Saturday, September 18, 2010

Crossing the street

Yesterday on the eve of my birthday, my cell phone decided to break.  I could speak but I could not hear anything coming from the tiny slit in the top of the phone.

Cell phones are necessary evils.  A few weeks ago, I got a letter from Verizon.  It said "Your cell phone is your life."  Really?  I thought my life was music, friends, sunshine, and all of those things that make life worth living.  The cell phone does not connect to my autonomic nervous system so if it goes dead, I don't.  So how could it be my LIFE?

A few years ago, I worked at writing a surgical technology course for a community college in Manassas, Virginia.  And several times I was asked to proctor tests so that the usual instructor could goof off.  When I asked that ALL cell phones were to be placed on my desk during testing, several people insisted that this could NEVER happen.  "I have my baby at home."  "My mother is sick and she needs to call."  Well, if you have a baby at home, I would assume that SOMEONE is watching either him or her.  (Never NEVER call a baby an "it"!!)  And if your mother is sick, she will either get better, get worse, or die.  Either way, you can do without the phone for 20 minutes.  Really, you can.  The one thing that these students realized that day is that breaking physical contact with the cell phone does not result in having both of your lungs collapse or cause blood to pour from your eyes.  You'll survive.

Verizon found that to fix the hearing thingy, they needed to give me a new phone.  And by the way, if you ever think that Verizon could save money by having you drop the phone off and return when it's fixed, then you have absolutely no idea how much money Verizon makes.  They can replace your cell phone daily for the next thousand years and their bottom line won't flinch.  And besides, your lungs would collapse.

On the way home from Verizonland, I turned at an intersection where there were no stop signs.  As I rounded the corner, two young men who appeared to be their early 20's were crossing the street.  This literally took about 30 seconds, which in the scheme of things, was not significant.  But I have seen one year old babies crawl faster than these guys could walk.  And after that period of time, I had to steer around them.  I leaned out of the car and said "Gentlemen, that is a good way to die!!"  The taller of the two geniuses yelled "Well next time, drive slower."  I guess he didn't notice that I was STOPPED, so I told him so.  He then said "So don't drive."  And that was the first time in my life that I thought about hiring a chauffeur like Miss Daisy had.  Let the chauffeur worry about all of the goofballs of the world.  Curbside pickup at the ball park or supermarket.  "Here Bitterman, put the groceries in the trunk and take me home through the park;  you know how I love the park."  Heaven.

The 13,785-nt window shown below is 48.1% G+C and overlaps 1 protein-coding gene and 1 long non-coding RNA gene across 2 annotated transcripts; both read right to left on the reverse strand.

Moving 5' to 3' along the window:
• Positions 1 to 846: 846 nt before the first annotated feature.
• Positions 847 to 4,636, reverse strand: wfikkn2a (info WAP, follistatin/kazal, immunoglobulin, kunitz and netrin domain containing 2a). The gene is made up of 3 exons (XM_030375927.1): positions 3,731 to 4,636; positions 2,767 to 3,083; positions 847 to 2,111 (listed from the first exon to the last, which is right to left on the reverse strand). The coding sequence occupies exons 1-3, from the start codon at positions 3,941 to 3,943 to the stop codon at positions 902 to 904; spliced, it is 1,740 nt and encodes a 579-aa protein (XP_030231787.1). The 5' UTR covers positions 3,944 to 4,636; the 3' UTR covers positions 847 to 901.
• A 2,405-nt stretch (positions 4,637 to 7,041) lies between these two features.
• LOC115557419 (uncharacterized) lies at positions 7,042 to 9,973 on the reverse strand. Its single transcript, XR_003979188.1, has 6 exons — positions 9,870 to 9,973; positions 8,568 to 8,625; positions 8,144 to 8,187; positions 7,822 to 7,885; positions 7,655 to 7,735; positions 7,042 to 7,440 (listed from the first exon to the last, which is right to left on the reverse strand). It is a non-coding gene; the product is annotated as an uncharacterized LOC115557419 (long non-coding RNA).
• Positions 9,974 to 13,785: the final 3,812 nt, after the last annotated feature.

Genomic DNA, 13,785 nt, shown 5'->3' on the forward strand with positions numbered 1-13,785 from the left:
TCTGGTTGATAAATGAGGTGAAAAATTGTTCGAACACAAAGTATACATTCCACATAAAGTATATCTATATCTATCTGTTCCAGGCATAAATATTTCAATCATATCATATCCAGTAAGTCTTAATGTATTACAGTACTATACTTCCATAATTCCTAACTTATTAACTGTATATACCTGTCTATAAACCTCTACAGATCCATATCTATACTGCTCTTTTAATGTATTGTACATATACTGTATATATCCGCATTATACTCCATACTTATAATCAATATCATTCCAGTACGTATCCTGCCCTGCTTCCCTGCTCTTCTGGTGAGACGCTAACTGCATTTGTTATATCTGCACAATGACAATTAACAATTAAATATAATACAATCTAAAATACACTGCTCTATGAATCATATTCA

Society today (at least in Pittsburgh) clings too tightly to material things, especially when that material thing can put you in touch with friends in an instant.  But would we be as clingy to those same friends and family if we had our cell phones taken away from us?  Would we talk to our best friend every 5 minutes if it costs a quarter to call them?  And TALK to them, not SPELL?   Most people would text to their friends in their sleep if they could.  Oh Nicole, OMG, like it's me and like I love using the word "like" and like, it's like kewl.

So please PLEASE be careful crossing the street and can you please pick up the pace a bit even if you are on the phone?  After all, you may cost me 30 seconds and then I'd have to deal with paying my chauffeur overtime.


  1. Welcome back to the blogosphere, Bob! And a belated happy birthday!

    (At first I typed "a bleated happy birthday" -- that's baaaaaad.)


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